26
May 10

The closure of Becta

The majority of people who are pleased at the closure of Becta are most likely so because they disagreed in some way or another with their leanings on various issues, for example their take on open source software in schools. These people can safely be ignored, along with those who decry “waste of taxpayer’s money!” when really they mean “it doesn’t benefit me, so I reserve the right to think it’s a waste of money”.

That said, Becta is really no different from any other government quango in the sense that you can argue for and against with the following argument:

  • centralised decision-making can bring efficiencies, savings, continuity to the education system vs. centralised efficiencies prohibit independent thought, local buying, and prevent the school from making its own decisions about systems.

I fall into the latter camp: as an independent, self-employed provider of IT services to schools I believe that schools are simply better-off governed on their own.

Yes, there’s a dearth of IT management talent in schools, and I’m already hearing people saying that many local authorities and schools simply don’t have the know-how to hire talent, manage their procurement, advise senior management on strategy, and otherwise fill that vacuum.

But I am making one prediction: we are soon to realise that there was only ever one reason for this dearth of IT talent in schools in the past: Becta itself.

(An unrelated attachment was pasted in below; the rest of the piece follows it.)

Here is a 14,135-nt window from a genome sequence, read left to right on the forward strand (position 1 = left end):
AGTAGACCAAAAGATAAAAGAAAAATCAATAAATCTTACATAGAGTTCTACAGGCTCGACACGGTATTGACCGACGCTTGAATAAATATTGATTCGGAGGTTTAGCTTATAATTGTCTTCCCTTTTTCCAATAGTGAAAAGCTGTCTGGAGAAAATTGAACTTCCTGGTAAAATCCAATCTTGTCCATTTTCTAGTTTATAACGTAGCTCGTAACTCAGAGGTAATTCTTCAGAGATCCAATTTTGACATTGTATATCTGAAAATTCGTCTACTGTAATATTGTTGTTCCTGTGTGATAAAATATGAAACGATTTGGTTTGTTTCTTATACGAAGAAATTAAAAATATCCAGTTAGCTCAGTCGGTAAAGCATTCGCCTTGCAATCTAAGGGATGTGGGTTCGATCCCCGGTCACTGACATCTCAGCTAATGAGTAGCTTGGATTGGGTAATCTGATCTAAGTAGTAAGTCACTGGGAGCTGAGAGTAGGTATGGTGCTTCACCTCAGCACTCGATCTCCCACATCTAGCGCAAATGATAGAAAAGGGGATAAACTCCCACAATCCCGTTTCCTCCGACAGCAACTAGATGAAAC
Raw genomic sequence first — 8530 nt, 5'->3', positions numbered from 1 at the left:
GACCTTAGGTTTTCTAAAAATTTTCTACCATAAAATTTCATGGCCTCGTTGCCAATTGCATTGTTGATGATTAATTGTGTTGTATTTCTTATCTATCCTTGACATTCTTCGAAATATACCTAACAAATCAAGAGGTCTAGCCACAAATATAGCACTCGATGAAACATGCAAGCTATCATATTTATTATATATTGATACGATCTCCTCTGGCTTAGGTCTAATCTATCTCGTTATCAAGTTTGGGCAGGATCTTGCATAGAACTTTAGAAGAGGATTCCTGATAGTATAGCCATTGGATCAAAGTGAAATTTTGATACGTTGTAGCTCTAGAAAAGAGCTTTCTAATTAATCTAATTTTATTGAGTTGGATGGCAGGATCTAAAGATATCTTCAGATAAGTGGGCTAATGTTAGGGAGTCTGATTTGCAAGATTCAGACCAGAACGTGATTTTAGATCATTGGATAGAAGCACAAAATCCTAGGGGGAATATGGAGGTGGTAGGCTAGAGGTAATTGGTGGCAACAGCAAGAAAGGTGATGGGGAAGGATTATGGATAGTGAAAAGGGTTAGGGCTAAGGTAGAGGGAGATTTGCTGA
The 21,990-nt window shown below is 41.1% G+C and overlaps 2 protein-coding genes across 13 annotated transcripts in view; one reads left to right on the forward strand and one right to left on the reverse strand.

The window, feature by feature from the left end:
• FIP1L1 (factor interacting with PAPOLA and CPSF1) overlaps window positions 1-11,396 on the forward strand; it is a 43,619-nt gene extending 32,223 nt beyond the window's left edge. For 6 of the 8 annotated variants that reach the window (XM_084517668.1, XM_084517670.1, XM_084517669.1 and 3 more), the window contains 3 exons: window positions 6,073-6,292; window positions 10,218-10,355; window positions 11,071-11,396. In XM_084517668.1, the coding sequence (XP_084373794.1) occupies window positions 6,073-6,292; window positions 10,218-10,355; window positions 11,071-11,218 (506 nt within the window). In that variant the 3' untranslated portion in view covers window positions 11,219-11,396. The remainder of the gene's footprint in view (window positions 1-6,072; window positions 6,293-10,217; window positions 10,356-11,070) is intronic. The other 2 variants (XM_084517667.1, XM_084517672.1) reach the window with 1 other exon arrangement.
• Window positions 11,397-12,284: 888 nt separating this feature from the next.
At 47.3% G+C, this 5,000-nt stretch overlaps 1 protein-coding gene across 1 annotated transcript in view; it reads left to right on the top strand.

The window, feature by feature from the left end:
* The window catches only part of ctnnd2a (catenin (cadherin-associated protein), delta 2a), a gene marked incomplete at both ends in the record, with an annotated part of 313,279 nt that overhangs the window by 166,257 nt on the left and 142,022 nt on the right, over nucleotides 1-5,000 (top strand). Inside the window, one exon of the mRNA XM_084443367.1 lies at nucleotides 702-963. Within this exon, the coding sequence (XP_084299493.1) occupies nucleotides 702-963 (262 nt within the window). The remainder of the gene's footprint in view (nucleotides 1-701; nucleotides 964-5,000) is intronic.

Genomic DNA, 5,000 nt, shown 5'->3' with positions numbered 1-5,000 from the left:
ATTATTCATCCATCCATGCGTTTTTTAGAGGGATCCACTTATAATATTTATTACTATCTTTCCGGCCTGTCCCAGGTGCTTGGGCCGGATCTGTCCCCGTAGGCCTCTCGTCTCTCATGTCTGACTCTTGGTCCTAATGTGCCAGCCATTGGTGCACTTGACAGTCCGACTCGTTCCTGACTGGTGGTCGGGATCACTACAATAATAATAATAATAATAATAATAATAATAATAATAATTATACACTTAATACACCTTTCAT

When you centralise, you may be benefiting those schools who already lack this talent – especially those schools in special measures, under-performing schools, and smaller schools – but you are closing another door: the door that allows local business to get involved. The door that allows schools to make mistakes, learn from them, decide to hire better IT talent, and develop their own corporate character in the long term. And you are closing a door that prevents the individual  interests of a top-end school to flourish, form partnerships with local business, or share best practice themselves rather than send their staff on a course. As for the middle- and lower-end schools, centralisation can stifle growth by prohibiting the more modest developments they may need at the time.

Most critically, however, centralisation of this kind has an adverse effect on school’s desire to hire in-house talent.

And when schools don’t have good in-house IT talent, they don’t get good grades in ICT subjects. They may get big money for the use of ICT as a ‘facility’ but they don’t get known as a technologically advanced school.

The one thing I won’t be glad to see the back of is this pervasive view that dealing with local businesses can be a bit dodgy.

Quangos: like them or not, I believe they prohibit independent thought.

Disclaimer: the writer of this blog is not a Tory!


11
May 10

Hung Parliament, 5 days in

So – you voted for a hung parliament!

Well, you may not have personally voted for such a thing, but you have to accept that the British people as a whole did so, and that’s what we have got.

Here’s what I am hearing from the British public right now:

  • “Don’t do it Nick!”
  • “Do it Nick!”
  • “The whole thing is a shambles!”
  • “Clegg is holding xyz to ransom!”
  • “The failing Labour government has no mandate to govern”

Electorate, pipe down! This is what happens in a hung parliament.

Nobody won the election. That means the party with more seats has no more mandate to govern than the party with fewer, at this point.

Our electoral system, whether we like it or not, has already accounted for this potential outcome. The process is clear, and it has been for decades.

Today on Radio 4 I heard one caller actually blame BBC for not educating people enough about the process. How dare!